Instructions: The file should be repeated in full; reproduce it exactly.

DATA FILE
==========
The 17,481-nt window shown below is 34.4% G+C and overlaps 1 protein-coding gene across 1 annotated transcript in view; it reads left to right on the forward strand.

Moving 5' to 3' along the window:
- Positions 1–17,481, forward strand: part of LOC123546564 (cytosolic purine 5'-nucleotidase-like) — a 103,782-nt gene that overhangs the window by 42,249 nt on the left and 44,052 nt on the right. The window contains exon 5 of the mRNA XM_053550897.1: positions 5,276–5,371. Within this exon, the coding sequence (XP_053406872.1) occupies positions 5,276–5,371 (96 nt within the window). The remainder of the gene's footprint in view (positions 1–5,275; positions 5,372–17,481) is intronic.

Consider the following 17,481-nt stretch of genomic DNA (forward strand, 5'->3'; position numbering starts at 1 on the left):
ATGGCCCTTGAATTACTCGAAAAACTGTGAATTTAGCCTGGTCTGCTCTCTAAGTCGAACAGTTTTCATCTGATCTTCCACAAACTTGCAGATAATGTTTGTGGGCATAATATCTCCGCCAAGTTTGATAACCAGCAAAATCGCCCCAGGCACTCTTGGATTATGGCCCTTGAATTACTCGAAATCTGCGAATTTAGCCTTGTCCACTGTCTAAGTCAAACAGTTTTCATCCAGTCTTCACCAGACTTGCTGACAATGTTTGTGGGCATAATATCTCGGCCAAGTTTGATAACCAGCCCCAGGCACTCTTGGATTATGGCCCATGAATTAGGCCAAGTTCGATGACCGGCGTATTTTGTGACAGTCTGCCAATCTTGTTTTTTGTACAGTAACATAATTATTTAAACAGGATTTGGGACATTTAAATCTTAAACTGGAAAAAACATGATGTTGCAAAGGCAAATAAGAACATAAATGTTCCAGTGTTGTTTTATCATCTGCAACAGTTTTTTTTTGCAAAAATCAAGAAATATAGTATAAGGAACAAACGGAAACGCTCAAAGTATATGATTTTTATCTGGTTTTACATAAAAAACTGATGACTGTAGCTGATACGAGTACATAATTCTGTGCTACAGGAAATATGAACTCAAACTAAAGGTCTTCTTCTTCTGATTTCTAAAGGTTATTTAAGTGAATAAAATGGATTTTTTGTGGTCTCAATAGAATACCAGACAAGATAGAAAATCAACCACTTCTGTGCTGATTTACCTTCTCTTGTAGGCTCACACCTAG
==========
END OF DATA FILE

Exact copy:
The 17,481-nt window shown below is 34.4% G+C and overlaps 1 protein-coding gene across 1 annotated transcript in view; it reads left to right on the forward strand.

Moving 5' to 3' along the window:
- Positions 1–17,481, forward strand: part of LOC123546564 (cytosolic purine 5'-nucleotidase-like) — a 103,782-nt gene that overhangs the window by 42,249 nt on the left and 44,052 nt on the right. The window contains exon 5 of the mRNA XM_053550897.1: positions 5,276–5,371. Within this exon, the coding sequence (XP_053406872.1) occupies positions 5,276–5,371 (96 nt within the window). The remainder of the gene's footprint in view (positions 1–5,275; positions 5,372–17,481) is intronic.

Consider the following 17,481-nt stretch of genomic DNA (forward strand, 5'->3'; position numbering starts at 1 on the left):
ATGGCCCTTGAATTACTCGAAAAACTGTGAATTTAGCCTGGTCTGCTCTCTAAGTCGAACAGTTTTCATCTGATCTTCCACAAACTTGCAGATAATGTTTGTGGGCATAATATCTCCGCCAAGTTTGATAACCAGCAAAATCGCCCCAGGCACTCTTGGATTATGGCCCTTGAATTACTCGAAATCTGCGAATTTAGCCTTGTCCACTGTCTAAGTCAAACAGTTTTCATCCAGTCTTCACCAGACTTGCTGACAATGTTTGTGGGCATAATATCTCGGCCAAGTTTGATAACCAGCCCCAGGCACTCTTGGATTATGGCCCATGAATTAGGCCAAGTTCGATGACCGGCGTATTTTGTGACAGTCTGCCAATCTTGTTTTTTGTACAGTAACATAATTATTTAAACAGGATTTGGGACATTTAAATCTTAAACTGGAAAAAACATGATGTTGCAAAGGCAAATAAGAACATAAATGTTCCAGTGTTGTTTTATCATCTGCAACAGTTTTTTTTTGCAAAAATCAAGAAATATAGTATAAGGAACAAACGGAAACGCTCAAAGTATATGATTTTTATCTGGTTTTACATAAAAAACTGATGACTGTAGCTGATACGAGTACATAATTCTGTGCTACAGGAAATATGAACTCAAACTAAAGGTCTTCTTCTTCTGATTTCTAAAGGTTATTTAAGTGAATAAAATGGATTTTTTGTGGTCTCAATAGAATACCAGACAAGATAGAAAATCAACCACTTCTGTGCTGATTTACCTTCTCTTGTAGGCTCACACCTAG